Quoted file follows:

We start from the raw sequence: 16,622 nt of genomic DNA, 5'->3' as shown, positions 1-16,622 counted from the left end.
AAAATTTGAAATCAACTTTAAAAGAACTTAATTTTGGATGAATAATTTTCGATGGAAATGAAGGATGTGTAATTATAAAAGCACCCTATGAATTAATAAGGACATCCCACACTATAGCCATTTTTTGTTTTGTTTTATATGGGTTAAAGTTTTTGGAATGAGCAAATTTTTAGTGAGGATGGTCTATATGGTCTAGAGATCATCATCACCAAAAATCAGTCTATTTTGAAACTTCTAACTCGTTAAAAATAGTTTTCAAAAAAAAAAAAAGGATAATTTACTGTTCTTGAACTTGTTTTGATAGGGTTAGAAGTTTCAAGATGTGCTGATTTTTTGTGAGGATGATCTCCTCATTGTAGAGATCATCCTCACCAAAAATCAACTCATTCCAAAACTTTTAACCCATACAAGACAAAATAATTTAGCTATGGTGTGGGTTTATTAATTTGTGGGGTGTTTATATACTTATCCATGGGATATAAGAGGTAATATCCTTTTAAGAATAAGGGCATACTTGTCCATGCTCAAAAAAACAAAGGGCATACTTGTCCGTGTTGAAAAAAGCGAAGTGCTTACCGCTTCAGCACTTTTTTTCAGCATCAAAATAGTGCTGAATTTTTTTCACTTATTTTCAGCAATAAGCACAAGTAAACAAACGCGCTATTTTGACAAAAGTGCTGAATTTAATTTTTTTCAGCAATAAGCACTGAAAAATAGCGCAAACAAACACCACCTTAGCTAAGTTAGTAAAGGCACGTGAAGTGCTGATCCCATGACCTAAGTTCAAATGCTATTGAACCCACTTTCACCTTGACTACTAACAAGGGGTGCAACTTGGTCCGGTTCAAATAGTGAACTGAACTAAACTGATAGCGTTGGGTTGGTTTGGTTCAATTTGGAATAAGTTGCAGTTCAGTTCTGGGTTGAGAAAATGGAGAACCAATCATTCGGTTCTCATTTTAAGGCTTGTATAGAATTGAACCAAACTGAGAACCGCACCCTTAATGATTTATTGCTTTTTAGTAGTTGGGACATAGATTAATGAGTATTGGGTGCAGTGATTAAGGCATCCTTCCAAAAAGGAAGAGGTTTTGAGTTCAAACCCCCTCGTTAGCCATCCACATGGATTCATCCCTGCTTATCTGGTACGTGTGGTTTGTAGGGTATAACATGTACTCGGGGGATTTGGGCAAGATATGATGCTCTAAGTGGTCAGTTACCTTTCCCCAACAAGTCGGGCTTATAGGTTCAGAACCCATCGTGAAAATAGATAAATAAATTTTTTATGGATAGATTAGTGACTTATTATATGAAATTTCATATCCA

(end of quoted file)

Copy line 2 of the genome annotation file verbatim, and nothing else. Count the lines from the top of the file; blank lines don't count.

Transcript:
AAAATTTGAAATCAACTTTAAAAGAACTTAATTTTGGATGAATAATTTTCGATGGAAATGAAGGATGTGTAATTATAAAAGCACCCTATGAATTAATAAGGACATCCCACACTATAGCCATTTTTTGTTTTGTTTTATATGGGTTAAAGTTTTTGGAATGAGCAAATTTTTAGTGAGGATGGTCTATATGGTCTAGAGATCATCATCACCAAAAATCAGTCTATTTTGAAACTTCTAACTCGTTAAAAATAGTTTTCAAAAAAAAAAAAAGGATAATTTACTGTTCTTGAACTTGTTTTGATAGGGTTAGAAGTTTCAAGATGTGCTGATTTTTTGTGAGGATGATCTCCTCATTGTAGAGATCATCCTCACCAAAAATCAACTCATTCCAAAACTTTTAACCCATACAAGACAAAATAATTTAGCTATGGTGTGGGTTTATTAATTTGTGGGGTGTTTATATACTTATCCATGGGATATAAGAGGTAATATCCTTTTAAGAATAAGGGCATACTTGTCCATGCTCAAAAAAACAAAGGGCATACTTGTCCGTGTTGAAAAAAGCGAAGTGCTTACCGCTTCAGCACTTTTTTTCAGCATCAAAATAGTGCTGAATTTTTTTCACTTATTTTCAGCAATAAGCACAAGTAAACAAACGCGCTATTTTGACAAAAGTGCTGAATTTAATTTTTTTCAGCAATAAGCACTGAAAAATAGCGCAAACAAACACCACCTTAGCTAAGTTAGTAAAGGCACGTGAAGTGCTGATCCCATGACCTAAGTTCAAATGCTATTGAACCCACTTTCACCTTGACTACTAACAAGGGGTGCAACTTGGTCCGGTTCAAATAGTGAACTGAACTAAACTGATAGCGTTGGGTTGGTTTGGTTCAATTTGGAATAAGTTGCAGTTCAGTTCTGGGTTGAGAAAATGGAGAACCAATCATTCGGTTCTCATTTTAAGGCTTGTATAGAATTGAACCAAACTGAGAACCGCACCCTTAATGATTTATTGCTTTTTAGTAGTTGGGACATAGATTAATGAGTATTGGGTGCAGTGATTAAGGCATCCTTCCAAAAAGGAAGAGGTTTTGAGTTCAAACCCCCTCGTTAGCCATCCACATGGATTCATCCCTGCTTATCTGGTACGTGTGGTTTGTAGGGTATAACATGTACTCGGGGGATTTGGGCAAGATATGATGCTCTAAGTGGTCAGTTACCTTTCCCCAACAAGTCGGGCTTATAGGTTCAGAACCCATCGTGAAAATAGATAAATAAATTTTTTATGGATAGATTAGTGACTTATTATATGAAATTTCATATCCA